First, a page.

For the analysis of photoelectron spectra of relatively pure iron oxides, one can use peak shape and peak binding energy comparisons to standard compounds to derive oxide composition. McIntyre and Zetaruk’s [1] paper is widely cited and is still an excellent starting point for qualitative iron oxide determination. Pratt et al. [2] used a series of multiplet peaks to curve fit oxidized iron sulfide (pyrrhotite) surfaces.

Grosvenor et al.[3] fitted the various iron oxide, hydroxide and halide peak shapes with a close approximation of the Gupta and Sen[4] multiplet structure. Multiplet FWHM, splittings and weightings are presented. An analysis of satellite to main peak separation is also given. All Fe(II) (high spin only as low spin Fe(II) does not exhibit multiplet splitting) and Fe(III) species can be fitted with Gupta and Sen multiplet structure. Variation in peak spacing and intensity occur for different ligands. Broad satellite peaks of varying intensities at binding energies above the main Fe 2p3/2 structure are present in the spectra for all high spin compounds. However paper [3] only presents the main multiplet lines, excluding the details needed to fit the broader higher binding energy satellite structures.

Table 1 [5] presents full fitting parameters including the multiplet and satellite structure. FWHM values are reported for 10 eV pass energy only. To accommodate lower resolution settings slightly broader peaks would be necessary for best fit values. For these fits a Shirley background encompassing only the 2p3/2 portion of the spectrum is used. Also included in this Table are new spectral fitting parameters for FeCr2O4 and NiFe2O4, species that are important for the examination of oxide films on Fe-Cr-Ni alloys, as well as data for new analyses of α-Fe2O3 and γ-Fe2O3[5]. Fitting parameters for FeCO3, which has been noted in certain corrosion products, are also presented in Table 1. These analyses were collected from a mineral sample of siderite (cleaved in vacuum). Carbon 1s binding energy for FeCO3 is at 290.1 eV. The many spectra are best viewed in the original papers - see links in reference section.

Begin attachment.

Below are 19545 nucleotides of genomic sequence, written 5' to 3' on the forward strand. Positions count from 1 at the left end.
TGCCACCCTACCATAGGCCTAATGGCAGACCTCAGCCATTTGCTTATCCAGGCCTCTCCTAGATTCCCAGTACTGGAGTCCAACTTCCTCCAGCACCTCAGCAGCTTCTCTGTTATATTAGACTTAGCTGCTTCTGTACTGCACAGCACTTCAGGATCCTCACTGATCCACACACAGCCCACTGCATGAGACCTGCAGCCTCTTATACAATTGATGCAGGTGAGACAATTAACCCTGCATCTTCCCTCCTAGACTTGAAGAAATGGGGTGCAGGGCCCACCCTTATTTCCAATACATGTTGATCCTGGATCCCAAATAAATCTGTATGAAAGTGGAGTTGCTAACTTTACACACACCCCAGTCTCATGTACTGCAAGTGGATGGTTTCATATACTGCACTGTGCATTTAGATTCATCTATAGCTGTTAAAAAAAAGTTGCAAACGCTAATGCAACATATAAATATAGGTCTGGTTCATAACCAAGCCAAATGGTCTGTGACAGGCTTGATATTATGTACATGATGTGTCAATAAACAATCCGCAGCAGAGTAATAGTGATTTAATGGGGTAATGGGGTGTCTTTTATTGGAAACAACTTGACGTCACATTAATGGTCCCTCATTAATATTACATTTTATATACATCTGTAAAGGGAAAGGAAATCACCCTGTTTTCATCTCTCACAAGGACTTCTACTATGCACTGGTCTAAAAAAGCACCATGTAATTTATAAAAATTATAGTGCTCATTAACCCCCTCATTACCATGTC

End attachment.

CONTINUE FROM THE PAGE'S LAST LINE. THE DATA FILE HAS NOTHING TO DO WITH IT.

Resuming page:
Table 1. Fe 2p3/2 spectral fitting parameters: binding energy (eV), percentage of total area, FWHM value (eV) and spectral component separation (eV) [5].

While these values [5] and reference spectra [1,3,5] will be useful for identification of pure oxide or oxy-hydroxide species, curve fitting of mixed systems quickly becomes complicated due to spectral overlaps. For example, it can be seen that various Fe(III) compounds have a similar range of Fe 2p binding energies and vary mostly in peak shape and satellite intensities. Any attempt at fitting two or more Fe(III) species to a spectrum will consequently contain an inherent degree of error. As well, overlap of the Fe(III) satellite structure with the Fe(0) and Fe(II) Fe 2p1/2 portion of the spectrum will result in setting the higher binding energy background endpoint placement at a point that will not cover the satellite structure of the Fe(III) species. This will require any fitting of mixed chemical state systems containing Fe(III) species to omit the higher binding energy Fe(III) satellite from the envelope of peaks. This will again increase the error associated with the curve fitting. The fitting of a spectrum from pure Fe3O4 will also need to omit the higher binding Fe(III) energy satellite contribution as is reflected in the values presented in Table 1. Finally, determination of the Fe species present, especially in a mix of Fe(III) species, should include corroborating evidence from O 1s analysis and even other analytical techniques such as Raman spectroscopy or, for thin crystalline films, grazing angle XRD. Some examples of fittings in mixed species samples are presented in [5].

Compared to the other transition metal species, the complex multiple species fitting of Fe is the most problematic. With so many possible species having overlapping binding energies erroneous interpretation can result. A sample with two distinct species can likely be fitted accurately, three species much less so, while four or more species must be looked at as indicative but unreliable. It is worth again stating that corroborating evidence is desirable for this type of Fe surface chemical state speciation.

[1] N.S. McIntyre, D.G. Zetaruk, Anal. Chem. 49 (1977) 1521.
[2] A.R. Pratt, I.J. Muir, H.W. Nesbitt, Geochim. Cosmochim. Acta 58 (1994) 827.
[3] A.P. Grosvenor, B.A. Kobe, M.C. Biesinger, N.S. McIntyre, Surf. Interface Anal. 36 (2004) 1564.
[4] R.P. Gupta, S.K. Sen, Phys Rev. B 12 (1975) 15.
[5] M.C. Biesinger, B.P. Payne, A.P. Grosvenor, L.W.M. Lau, A.R. Gerson, R.St.C. Smart, Appl. Surf. Sci. 257 (2011) 2717.